“An innovation commons is a system of rules for cooperation to facilitate pooling of information in order to maximize the likelihood of opportunity discovery”. That is how Jason Potts defines innovation commons in his book of that name.
Hopefully, that brings to mind hobbyists meeting in coffee shops, somewhere on the internet, or at backyard barbecues where they are tasting home brews and exchanging information about recipes. If so, you are on the track toward an understanding of innovation commons. If you have heard stories of successful entrepreneurs who obtained their most valuable ideas by interacting in similar ways, you might sense that innovative commons can be very important.
It might surprise you to learn that until recently few economists understandood the importance of innovation commons. Of course, those with an interest in technology would have read at some stage that Steve Jobs was once a member of the Homebrew Computer Club, and know of similar stories about other entrepreneurs who started as hobbyists or enthusiasts exchanging information freely with people with similar interests. However, it is one thing to know such stories and something quite different to realize that your professional understanding of the innovation process needs an overhaul.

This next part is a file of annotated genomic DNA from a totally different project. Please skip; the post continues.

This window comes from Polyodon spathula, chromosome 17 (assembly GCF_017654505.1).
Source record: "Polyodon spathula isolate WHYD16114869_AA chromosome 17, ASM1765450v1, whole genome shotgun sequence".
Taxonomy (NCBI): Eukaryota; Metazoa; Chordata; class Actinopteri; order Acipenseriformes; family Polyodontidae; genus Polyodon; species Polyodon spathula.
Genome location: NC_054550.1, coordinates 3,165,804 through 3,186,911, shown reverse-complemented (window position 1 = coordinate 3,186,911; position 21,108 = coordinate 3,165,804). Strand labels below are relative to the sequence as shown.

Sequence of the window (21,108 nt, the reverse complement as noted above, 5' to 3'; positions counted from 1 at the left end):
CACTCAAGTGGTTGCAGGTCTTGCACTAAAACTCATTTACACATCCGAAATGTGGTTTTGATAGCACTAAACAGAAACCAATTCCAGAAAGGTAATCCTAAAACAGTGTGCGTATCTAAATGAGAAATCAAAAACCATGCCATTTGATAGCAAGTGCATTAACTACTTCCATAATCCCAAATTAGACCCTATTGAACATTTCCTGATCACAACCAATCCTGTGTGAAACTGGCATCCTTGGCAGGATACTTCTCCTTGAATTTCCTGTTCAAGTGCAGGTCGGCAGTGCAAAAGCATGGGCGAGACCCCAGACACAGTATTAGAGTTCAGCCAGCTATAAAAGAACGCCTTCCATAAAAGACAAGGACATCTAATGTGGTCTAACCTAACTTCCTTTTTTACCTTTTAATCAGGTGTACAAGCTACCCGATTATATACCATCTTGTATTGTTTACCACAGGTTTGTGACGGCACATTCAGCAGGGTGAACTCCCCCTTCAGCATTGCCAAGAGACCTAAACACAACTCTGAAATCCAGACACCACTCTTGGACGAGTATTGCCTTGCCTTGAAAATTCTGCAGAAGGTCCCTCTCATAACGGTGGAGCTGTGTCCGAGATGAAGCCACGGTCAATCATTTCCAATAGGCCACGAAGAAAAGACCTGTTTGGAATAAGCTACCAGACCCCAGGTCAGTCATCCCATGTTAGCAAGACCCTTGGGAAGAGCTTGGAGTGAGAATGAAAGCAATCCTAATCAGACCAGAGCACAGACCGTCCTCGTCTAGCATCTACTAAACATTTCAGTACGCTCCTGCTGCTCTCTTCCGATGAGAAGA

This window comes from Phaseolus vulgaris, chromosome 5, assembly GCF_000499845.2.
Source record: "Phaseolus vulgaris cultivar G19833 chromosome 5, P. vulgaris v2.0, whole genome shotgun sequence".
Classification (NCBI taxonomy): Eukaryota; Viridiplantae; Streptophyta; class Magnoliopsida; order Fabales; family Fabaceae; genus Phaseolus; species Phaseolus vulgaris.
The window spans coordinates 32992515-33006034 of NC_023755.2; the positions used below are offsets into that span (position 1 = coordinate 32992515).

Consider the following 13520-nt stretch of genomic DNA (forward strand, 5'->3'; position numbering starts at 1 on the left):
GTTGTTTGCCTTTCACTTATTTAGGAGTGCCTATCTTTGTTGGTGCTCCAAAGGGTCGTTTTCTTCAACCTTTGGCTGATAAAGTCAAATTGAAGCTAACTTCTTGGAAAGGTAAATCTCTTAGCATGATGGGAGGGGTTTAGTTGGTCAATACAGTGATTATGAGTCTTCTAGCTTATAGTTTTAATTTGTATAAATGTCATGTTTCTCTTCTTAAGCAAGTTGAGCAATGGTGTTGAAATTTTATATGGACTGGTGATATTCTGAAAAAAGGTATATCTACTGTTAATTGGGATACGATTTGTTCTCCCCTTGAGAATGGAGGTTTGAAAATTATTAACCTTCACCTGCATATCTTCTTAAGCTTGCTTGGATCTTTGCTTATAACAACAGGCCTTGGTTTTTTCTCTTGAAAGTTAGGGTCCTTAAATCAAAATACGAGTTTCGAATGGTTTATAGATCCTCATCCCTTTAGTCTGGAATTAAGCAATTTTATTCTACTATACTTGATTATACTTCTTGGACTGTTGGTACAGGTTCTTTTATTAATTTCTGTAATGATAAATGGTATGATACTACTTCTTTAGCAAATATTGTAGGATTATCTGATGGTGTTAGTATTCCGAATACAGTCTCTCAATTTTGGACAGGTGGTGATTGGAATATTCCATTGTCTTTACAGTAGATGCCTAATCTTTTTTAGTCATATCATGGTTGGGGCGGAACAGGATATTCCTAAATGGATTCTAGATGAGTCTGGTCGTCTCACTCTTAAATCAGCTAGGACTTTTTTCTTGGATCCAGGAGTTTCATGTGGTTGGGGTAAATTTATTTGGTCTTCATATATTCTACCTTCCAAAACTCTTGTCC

Economists have thought of innovation in several different ways that view a single organization or individual as a prime mover. Innovative firms allocate resources to research and development, which leads to the launching of new products or adoption of cost-reducing technologies. Joseph Schumpeter’s bold entrepreneurs play the central role in innovation, leading to a dynamic process of creative destruction. Israel Kirzner’s innovative entrepreneurs are alert to profit opportunities. Edmund Phelps’ grassroots innovators are struck by new ideas, and then become investigators, experimenters and managers of innovation.